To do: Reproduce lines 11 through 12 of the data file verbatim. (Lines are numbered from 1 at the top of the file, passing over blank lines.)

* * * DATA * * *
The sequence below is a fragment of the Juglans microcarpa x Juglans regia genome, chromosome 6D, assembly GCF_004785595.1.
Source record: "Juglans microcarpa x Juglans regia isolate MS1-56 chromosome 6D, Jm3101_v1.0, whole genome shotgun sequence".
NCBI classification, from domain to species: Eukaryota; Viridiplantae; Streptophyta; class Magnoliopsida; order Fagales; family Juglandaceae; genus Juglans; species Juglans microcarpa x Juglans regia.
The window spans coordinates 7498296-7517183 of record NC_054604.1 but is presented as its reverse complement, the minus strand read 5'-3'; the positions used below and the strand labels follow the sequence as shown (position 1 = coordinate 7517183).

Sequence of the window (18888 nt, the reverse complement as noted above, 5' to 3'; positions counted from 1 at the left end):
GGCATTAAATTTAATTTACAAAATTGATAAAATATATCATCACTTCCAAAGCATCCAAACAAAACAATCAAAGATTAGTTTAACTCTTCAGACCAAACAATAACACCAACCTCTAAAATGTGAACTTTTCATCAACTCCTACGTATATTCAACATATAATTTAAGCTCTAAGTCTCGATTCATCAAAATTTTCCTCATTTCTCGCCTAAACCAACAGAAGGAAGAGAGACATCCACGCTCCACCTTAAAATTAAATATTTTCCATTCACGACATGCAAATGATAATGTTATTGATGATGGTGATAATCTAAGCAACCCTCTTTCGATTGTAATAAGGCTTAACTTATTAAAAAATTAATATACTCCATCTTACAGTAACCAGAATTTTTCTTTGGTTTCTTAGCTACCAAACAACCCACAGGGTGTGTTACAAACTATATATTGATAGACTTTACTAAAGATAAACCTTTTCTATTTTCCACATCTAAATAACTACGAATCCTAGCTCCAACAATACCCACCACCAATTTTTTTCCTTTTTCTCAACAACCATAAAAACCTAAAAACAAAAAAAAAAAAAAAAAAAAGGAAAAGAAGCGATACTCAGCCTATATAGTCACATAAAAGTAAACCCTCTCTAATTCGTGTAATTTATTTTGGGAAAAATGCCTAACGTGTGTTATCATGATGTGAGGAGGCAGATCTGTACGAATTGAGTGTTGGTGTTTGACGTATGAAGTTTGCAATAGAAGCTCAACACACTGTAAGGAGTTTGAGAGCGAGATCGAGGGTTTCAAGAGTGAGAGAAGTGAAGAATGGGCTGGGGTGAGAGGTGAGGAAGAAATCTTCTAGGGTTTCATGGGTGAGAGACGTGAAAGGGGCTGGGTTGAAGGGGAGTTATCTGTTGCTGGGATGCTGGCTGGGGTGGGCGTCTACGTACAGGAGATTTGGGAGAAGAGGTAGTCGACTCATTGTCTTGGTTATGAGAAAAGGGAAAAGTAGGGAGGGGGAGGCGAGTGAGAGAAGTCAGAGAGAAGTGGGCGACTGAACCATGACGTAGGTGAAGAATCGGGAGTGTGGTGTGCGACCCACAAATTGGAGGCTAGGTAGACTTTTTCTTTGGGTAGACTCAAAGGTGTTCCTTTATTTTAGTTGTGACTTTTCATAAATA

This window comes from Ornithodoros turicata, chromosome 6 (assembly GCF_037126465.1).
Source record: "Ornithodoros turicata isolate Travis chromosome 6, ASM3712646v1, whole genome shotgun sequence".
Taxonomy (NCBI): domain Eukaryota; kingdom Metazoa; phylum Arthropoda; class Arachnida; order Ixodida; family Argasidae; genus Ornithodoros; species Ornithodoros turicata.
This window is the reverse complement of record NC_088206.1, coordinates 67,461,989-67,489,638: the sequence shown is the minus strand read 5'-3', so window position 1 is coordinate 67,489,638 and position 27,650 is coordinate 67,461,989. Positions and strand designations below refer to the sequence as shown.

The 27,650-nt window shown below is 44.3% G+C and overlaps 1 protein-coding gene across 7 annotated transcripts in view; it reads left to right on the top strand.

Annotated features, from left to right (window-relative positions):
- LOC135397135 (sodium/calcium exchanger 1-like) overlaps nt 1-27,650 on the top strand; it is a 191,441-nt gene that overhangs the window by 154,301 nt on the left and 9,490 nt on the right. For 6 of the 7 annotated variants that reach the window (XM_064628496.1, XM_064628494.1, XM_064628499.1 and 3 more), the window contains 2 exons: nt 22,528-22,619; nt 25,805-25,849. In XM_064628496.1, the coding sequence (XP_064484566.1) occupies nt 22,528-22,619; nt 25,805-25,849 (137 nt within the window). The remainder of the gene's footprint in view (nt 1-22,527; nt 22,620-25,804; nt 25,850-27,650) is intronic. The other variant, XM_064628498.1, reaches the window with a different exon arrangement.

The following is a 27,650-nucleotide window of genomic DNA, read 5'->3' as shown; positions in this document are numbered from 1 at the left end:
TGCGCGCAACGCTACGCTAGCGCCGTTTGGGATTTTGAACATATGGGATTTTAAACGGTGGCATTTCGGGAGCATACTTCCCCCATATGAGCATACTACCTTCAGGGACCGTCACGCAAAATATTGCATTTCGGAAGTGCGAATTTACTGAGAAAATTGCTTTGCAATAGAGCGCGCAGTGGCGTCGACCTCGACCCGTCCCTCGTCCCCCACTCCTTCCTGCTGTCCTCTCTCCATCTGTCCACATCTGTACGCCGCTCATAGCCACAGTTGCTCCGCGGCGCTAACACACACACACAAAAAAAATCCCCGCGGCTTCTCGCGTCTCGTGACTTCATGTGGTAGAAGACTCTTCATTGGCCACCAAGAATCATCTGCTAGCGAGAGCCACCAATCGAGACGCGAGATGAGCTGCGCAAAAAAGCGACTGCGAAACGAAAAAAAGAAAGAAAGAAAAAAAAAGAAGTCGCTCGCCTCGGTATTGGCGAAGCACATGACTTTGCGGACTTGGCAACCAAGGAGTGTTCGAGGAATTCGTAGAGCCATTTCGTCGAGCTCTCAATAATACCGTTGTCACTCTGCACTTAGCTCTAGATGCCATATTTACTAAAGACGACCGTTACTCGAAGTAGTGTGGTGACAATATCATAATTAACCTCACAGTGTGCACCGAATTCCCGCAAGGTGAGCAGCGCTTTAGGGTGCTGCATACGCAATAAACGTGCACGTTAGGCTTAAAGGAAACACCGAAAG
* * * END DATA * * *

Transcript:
The 27,650-nt window shown below is 44.3% G+C and overlaps 1 protein-coding gene across 7 annotated transcripts in view; it reads left to right on the top strand.

Annotated features, from left to right (window-relative positions):